In many cases, however, researchers don’t know the longer-term potential of scenario planning to promote collective action because of a lack of systematic evaluation and monitoring. The authors see this paper as a starting point to build an international community of practice that can share methods, issues and insights in order to improve the practice of participatory scenario planning. That may include through assessments of ecosystem services and biodiversity by IPBES.
Comparisons across cases and social-ecological systems
One of PECS’s strengths, and a great contribution to Future Earth, is that the network coordinates syntheses and comparisons of social-ecological research across scales, projects and case studies. The special issue showcases several studies that looked at multiple cases to put forward recommendations on how to make ecosystem service assessments more policy relevant and how to improve the practice of transdisciplinary research.
In one of these studies, Patricia Balvanera and colleagues surveyed the leaders of 25 PECS affiliated projects, spanning 42 social-ecological study cases across 25 countries. They sought to identify the key features that contribute toward successful research design and implementation of place-based social-ecological sustainability research (PBSESR). Place-based research addresses the particularities of specific landscapes, seascapes or coastal regions and explicitly includes the social-ecological dynamics of those regions. The study confirms a number of earlier findings, such as the importance of focusing on solution- and transformation-oriented research, adapting the research questions to the local social-ecological context and having frequent engagement with stakeholders and partners.
The study also confirms the consistent challenges in this type of research, including the complexities inherent to social-ecological systems, the need for long periods of time to initiate and conduct this kind of research and power asymmetries both within the research team and among stakeholders. Asymmetries can occur, for example, when researchers value one type of expertise, such as scientific knowledge, over others, such as indigenous knowledge. The authors suggest five sets of recommendations regarding strategies to foster the success of PBSESR. They include the key role of learning from failures. Also important is merging international and locally-relevant perspectives on social-ecological issues through inclusive approaches that actively reward respectful and collaborative behaviours within the scientific community.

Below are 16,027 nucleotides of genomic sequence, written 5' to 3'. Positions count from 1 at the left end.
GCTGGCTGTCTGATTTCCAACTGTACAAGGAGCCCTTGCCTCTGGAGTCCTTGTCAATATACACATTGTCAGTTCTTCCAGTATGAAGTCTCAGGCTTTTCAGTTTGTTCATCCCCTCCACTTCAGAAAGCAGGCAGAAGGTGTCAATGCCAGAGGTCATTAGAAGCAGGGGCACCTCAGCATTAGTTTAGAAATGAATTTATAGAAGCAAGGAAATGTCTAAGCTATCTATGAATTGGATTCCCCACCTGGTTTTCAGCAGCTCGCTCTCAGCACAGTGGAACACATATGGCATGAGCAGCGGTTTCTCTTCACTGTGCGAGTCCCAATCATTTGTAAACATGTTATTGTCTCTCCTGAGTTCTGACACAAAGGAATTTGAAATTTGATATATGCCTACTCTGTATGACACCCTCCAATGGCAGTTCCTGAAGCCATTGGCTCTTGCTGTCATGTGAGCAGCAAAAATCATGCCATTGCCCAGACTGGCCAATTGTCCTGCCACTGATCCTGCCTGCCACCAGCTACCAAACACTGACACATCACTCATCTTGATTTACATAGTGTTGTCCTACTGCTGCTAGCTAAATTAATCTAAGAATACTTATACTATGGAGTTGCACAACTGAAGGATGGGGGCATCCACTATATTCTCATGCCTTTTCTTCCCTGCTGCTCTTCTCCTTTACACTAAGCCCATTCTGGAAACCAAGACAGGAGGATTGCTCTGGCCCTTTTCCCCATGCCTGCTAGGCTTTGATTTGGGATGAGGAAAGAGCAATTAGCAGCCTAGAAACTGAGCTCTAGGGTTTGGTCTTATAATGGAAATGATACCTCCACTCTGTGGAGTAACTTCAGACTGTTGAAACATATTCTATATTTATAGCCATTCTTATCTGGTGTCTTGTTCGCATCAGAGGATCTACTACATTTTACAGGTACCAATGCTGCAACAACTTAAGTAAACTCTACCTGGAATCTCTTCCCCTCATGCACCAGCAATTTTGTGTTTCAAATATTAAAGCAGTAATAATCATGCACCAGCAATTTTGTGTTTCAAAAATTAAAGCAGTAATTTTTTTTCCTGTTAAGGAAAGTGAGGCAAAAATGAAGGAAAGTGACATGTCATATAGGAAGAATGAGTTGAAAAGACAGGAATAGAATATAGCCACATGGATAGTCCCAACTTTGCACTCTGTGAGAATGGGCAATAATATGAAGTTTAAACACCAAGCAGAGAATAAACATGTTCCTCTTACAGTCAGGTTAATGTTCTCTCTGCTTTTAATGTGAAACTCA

Coordinating international social-ecological research
Ultimately, the success of PECS will depend on the continued participation of excellent researchers and projects who are motivated to link their research to the PECS network. Two papers in this special issue, for example, lay out paths for other large international research networks to share insights and identify critical opportunities for coordinated research with PECS. They include the International Long-Term Ecological Research network (ILTER) and UNESCO’s Man and the Biosphere (MAB) programme.
The impact of PECS is enhanced through its membership in large global sustainability research platforms, such as Future Earth. What is exciting about Future Earth is that it is, in essence, a network of networks aimed at intensifying the impact of research and finding new ways to promote sustainable development at global, regional, national and local levels. Just like Future Earth, PECS explicitly recognises that human activities have already transformed the Earth system. Furthermore, both Future Earth and PECS stimulate research that supports deliberate transitions and transformations toward global sustainability.